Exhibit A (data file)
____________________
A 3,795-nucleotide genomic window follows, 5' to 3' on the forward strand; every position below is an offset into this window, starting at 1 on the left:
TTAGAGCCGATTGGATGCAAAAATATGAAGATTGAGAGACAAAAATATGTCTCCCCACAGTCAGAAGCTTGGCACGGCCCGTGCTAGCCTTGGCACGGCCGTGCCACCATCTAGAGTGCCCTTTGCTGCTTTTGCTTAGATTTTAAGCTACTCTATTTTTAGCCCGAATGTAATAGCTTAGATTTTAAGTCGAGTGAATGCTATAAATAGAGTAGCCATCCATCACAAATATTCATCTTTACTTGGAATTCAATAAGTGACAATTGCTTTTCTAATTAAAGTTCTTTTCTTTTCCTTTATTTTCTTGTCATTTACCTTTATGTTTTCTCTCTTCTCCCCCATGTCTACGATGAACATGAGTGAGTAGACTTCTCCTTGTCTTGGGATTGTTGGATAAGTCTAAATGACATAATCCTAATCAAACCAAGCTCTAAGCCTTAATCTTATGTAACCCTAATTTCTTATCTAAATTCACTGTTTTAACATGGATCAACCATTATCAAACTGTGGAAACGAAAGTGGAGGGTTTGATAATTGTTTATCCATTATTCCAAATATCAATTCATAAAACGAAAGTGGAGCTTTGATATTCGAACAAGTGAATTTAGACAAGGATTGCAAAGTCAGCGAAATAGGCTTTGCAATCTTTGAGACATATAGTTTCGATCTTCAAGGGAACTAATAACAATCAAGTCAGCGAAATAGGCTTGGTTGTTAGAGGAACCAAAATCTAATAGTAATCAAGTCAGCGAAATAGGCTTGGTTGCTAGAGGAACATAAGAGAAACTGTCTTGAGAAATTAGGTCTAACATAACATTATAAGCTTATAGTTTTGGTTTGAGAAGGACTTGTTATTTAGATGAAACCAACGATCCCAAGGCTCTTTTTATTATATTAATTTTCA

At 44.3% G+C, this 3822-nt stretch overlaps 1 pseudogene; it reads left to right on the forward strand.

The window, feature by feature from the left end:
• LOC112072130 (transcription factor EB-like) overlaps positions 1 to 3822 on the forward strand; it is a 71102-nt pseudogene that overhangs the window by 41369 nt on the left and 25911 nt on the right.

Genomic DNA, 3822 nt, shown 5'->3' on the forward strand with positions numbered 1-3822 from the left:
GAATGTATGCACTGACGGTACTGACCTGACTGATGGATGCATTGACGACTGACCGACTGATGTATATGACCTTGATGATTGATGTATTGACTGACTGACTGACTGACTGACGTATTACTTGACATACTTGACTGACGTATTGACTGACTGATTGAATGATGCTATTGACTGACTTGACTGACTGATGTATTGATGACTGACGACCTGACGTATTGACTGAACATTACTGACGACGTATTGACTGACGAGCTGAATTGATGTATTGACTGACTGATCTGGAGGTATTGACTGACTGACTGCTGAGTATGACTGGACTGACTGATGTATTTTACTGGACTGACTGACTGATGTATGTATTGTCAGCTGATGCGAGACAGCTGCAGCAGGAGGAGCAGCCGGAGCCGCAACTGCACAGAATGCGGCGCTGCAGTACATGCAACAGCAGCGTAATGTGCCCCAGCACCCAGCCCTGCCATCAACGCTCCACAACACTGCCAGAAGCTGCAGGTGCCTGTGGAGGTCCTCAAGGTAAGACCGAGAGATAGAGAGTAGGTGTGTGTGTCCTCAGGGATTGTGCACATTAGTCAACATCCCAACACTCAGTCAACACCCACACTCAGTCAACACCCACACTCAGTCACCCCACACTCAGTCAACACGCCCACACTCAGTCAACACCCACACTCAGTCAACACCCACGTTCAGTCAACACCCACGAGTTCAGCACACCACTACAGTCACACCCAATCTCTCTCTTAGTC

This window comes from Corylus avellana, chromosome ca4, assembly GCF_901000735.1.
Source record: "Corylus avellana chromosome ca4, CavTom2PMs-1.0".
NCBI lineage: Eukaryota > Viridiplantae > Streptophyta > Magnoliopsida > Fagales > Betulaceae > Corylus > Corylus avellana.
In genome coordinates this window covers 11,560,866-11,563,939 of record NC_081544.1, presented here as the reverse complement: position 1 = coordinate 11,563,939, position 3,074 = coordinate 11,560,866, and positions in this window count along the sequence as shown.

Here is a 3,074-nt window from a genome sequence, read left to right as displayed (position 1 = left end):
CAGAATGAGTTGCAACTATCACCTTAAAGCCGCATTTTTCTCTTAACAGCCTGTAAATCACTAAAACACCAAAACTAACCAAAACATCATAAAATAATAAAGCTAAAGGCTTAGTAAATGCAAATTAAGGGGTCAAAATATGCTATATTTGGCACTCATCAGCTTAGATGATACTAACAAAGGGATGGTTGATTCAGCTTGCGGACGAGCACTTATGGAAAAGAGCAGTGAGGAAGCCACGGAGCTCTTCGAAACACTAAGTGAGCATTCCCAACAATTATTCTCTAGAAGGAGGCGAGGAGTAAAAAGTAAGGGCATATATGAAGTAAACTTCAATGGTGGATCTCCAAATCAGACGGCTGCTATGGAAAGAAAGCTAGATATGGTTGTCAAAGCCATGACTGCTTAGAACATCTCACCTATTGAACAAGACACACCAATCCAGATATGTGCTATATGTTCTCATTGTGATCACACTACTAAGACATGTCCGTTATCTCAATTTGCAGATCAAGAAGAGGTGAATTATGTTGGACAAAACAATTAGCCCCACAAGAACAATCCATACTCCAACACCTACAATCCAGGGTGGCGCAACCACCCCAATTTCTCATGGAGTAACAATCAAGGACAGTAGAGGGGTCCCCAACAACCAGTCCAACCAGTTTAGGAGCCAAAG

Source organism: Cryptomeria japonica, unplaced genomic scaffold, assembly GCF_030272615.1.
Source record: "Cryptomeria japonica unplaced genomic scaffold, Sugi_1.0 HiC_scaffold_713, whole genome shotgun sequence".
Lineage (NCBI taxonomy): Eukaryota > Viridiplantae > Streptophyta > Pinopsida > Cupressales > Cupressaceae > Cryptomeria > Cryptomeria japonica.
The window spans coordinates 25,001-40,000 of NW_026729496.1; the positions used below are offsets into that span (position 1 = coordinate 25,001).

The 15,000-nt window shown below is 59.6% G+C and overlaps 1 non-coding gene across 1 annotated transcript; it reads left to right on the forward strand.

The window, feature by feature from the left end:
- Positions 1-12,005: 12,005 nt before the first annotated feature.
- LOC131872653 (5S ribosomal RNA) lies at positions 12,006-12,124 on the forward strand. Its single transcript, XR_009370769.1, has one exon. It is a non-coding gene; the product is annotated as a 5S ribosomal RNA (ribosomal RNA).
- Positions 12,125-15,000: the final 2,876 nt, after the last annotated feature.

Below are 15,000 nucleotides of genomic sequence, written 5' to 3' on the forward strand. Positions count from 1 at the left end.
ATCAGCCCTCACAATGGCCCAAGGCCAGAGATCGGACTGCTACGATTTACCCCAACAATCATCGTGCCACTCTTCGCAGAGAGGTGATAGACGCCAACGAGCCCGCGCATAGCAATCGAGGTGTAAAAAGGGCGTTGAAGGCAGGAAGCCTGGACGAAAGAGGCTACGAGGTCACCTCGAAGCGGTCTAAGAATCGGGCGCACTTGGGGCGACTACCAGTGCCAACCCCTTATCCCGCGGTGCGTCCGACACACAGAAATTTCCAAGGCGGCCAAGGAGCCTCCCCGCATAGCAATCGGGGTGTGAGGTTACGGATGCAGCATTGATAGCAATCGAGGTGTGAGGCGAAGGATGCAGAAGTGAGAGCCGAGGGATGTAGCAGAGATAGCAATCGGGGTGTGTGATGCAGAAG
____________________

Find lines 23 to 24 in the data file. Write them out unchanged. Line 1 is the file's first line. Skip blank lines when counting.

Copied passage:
Below are 15,000 nucleotides of genomic sequence, written 5' to 3' on the forward strand. Positions count from 1 at the left end.
ATCAGCCCTCACAATGGCCCAAGGCCAGAGATCGGACTGCTACGATTTACCCCAACAATCATCGTGCCACTCTTCGCAGAGAGGTGATAGACGCCAACGAGCCCGCGCATAGCAATCGAGGTGTAAAAAGGGCGTTGAAGGCAGGAAGCCTGGACGAAAGAGGCTACGAGGTCACCTCGAAGCGGTCTAAGAATCGGGCGCACTTGGGGCGACTACCAGTGCCAACCCCTTATCCCGCGGTGCGTCCGACACACAGAAATTTCCAAGGCGGCCAAGGAGCCTCCCCGCATAGCAATCGGGGTGTGAGGTTACGGATGCAGCATTGATAGCAATCGAGGTGTGAGGCGAAGGATGCAGAAGTGAGAGCCGAGGGATGTAGCAGAGATAGCAATCGGGGTGTGTGATGCAGAAG